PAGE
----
The show also was accredited for being the first show to demonstrate real CPR to the United States; something that was still in it’s infancy, and which we now stress is a necessary way to save someone’s life the sooner they get it when they need it. In the show, you’ll see times when people literally are confused as to why a fire unit shows up to their home, and even tell Johnny and Roy that they don’t need firemen, they need a doctor. Now, we simply call 9-1-1 and when the ambulance shows up, trust blindly that they’ll help.

THIS SHOW WAS SO IMPORTANT. It was the start of America’s recognition into Emergency Medical Services. It was a turning point in the country to demonstrate that early, life-saving interventions could help people in their time of need; the self-same services that are simply taken for granted now.

And the show didn’t just do fire and EMS, either! It showed what it’s truly like to work in a hospital. The show also followed nurse Dixie McCall, doctor Kelley Brackett, and doctor Joe Early after the paramedic duo would bring them a patient. Yes, like most shows of the era, it was very melodramatic…but it did showcase what most of your EMS and hospital providers (and to a lesser extent, firemen) go through on their tours of duty.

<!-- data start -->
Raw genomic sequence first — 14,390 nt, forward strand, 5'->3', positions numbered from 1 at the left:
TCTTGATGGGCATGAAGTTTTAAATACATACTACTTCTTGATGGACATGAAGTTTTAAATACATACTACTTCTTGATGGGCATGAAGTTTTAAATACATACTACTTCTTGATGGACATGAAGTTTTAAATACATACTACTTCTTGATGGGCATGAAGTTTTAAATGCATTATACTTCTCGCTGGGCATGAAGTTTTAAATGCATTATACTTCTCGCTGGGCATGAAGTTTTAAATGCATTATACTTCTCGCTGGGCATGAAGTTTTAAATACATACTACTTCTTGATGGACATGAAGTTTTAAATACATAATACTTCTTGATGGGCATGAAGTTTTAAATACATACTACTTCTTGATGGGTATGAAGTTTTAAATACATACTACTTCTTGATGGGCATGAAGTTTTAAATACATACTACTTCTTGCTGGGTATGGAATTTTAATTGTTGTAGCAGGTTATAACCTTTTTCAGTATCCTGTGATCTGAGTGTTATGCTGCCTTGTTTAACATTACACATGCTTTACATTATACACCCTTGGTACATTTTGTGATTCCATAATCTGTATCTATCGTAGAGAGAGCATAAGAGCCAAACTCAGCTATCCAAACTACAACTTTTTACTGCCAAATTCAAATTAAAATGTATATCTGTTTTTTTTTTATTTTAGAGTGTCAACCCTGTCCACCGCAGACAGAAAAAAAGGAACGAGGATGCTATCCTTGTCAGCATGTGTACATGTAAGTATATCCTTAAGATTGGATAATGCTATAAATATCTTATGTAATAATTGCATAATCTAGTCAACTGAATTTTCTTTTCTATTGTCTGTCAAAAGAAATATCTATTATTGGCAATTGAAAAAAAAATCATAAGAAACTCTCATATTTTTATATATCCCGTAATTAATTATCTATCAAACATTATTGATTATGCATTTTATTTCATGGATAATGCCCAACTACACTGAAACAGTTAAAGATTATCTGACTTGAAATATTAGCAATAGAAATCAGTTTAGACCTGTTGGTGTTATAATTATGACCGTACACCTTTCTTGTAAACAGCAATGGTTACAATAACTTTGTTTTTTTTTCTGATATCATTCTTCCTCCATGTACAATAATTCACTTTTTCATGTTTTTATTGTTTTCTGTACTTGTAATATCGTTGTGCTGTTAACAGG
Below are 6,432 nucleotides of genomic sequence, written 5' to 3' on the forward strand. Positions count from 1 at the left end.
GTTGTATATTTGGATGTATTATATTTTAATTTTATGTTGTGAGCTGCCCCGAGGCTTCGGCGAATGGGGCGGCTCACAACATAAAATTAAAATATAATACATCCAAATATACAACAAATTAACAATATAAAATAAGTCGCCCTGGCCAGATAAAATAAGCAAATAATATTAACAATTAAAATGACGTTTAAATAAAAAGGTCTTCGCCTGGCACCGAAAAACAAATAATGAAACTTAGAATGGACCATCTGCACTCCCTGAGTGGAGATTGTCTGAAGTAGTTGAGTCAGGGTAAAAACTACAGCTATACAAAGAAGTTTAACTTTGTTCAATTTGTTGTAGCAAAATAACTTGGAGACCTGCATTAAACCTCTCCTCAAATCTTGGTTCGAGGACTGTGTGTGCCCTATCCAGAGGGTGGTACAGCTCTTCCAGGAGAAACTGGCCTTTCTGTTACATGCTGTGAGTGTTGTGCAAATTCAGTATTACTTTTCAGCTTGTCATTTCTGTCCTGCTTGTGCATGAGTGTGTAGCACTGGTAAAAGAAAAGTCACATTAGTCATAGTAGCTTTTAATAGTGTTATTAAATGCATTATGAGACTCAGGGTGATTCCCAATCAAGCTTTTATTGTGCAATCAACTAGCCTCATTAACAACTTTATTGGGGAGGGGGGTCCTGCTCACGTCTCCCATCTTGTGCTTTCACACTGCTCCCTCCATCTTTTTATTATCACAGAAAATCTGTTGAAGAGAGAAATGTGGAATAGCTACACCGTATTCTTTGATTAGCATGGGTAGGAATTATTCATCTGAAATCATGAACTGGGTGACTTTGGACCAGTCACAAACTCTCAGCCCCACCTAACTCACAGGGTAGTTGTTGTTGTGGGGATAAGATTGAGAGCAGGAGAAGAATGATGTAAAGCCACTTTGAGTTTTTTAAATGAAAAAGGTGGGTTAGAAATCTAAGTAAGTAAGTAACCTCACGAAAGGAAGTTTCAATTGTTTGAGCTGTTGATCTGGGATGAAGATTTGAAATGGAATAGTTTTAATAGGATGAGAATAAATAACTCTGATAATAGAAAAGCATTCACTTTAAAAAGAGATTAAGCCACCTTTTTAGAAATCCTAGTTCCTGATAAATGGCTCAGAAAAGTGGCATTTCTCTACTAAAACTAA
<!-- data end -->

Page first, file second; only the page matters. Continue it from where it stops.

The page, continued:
The next time you’re bored, I highly stress you to watch this show. Remember the reasons that persons like myself are on ambulances, accepting crappy pay and little recognition. See why we put ourselves in a little slice of hell and remember that we’re not all douchebags.

Thank you.

Joseph Louis Barrow (May 13, 1914 – April 12, 1981), better known as Joe Louis, was an American professional boxer and the World Heavyqeight Champion from 1937 to 1949. He is considered to be one of the greatest heavyweights of all time. Nicknamed the Brown Bomber, Louis helped elevate boxing from a nadir in popularity in the post-Jack Dempsey era by establishing a reputation as an honest, hardworking fighter at a time when the sport was dominated by gambling interests

Joseph Jefferson Jackson (July 16, 1887 – December 5, 1951), nicknamed “Shoeless Joe”, was an American outfielder who played Major League Baseball in the early part of the 20th century. He is remembered for his performance on the field and for his alleged association with the Black Sox Scandal, in which members of the 1919 Chicago White Sox participated in a conspiracy to fix the World Series. As a result of Jackson’s association with the scandal, Kenesaw Mountain Landis, Major League Baseball’s first commissioner, banned Jackson from playing after the 1920 season. Since then, Jackson’s guilt has been disputed, and his expulsion from baseball during the prime of his career made him one of the game’s legendary figures.